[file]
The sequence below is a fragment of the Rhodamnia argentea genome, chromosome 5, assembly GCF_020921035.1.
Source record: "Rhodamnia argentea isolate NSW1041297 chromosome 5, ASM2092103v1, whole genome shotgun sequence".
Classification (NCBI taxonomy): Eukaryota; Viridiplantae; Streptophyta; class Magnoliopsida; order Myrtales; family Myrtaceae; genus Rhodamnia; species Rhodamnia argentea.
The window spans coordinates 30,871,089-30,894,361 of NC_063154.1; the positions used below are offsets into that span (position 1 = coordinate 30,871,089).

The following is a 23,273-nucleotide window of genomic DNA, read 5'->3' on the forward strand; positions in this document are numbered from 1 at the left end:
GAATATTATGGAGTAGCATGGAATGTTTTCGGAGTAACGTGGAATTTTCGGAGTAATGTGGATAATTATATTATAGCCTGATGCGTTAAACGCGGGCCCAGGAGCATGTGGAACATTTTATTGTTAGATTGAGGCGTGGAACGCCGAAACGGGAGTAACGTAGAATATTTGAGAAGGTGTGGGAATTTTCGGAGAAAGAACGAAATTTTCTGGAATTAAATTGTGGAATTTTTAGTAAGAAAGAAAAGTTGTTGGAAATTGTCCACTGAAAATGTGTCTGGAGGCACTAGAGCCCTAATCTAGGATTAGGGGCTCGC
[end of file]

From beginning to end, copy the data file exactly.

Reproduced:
The sequence below is a fragment of the Rhodamnia argentea genome, chromosome 5, assembly GCF_020921035.1.
Source record: "Rhodamnia argentea isolate NSW1041297 chromosome 5, ASM2092103v1, whole genome shotgun sequence".
Classification (NCBI taxonomy): Eukaryota; Viridiplantae; Streptophyta; class Magnoliopsida; order Myrtales; family Myrtaceae; genus Rhodamnia; species Rhodamnia argentea.
The window spans coordinates 30,871,089-30,894,361 of NC_063154.1; the positions used below are offsets into that span (position 1 = coordinate 30,871,089).

The following is a 23,273-nucleotide window of genomic DNA, read 5'->3' on the forward strand; positions in this document are numbered from 1 at the left end:
GAATATTATGGAGTAGCATGGAATGTTTTCGGAGTAACGTGGAATTTTCGGAGTAATGTGGATAATTATATTATAGCCTGATGCGTTAAACGCGGGCCCAGGAGCATGTGGAACATTTTATTGTTAGATTGAGGCGTGGAACGCCGAAACGGGAGTAACGTAGAATATTTGAGAAGGTGTGGGAATTTTCGGAGAAAGAACGAAATTTTCTGGAATTAAATTGTGGAATTTTTAGTAAGAAAGAAAAGTTGTTGGAAATTGTCCACTGAAAATGTGTCTGGAGGCACTAGAGCCCTAATCTAGGATTAGGGGCTCGC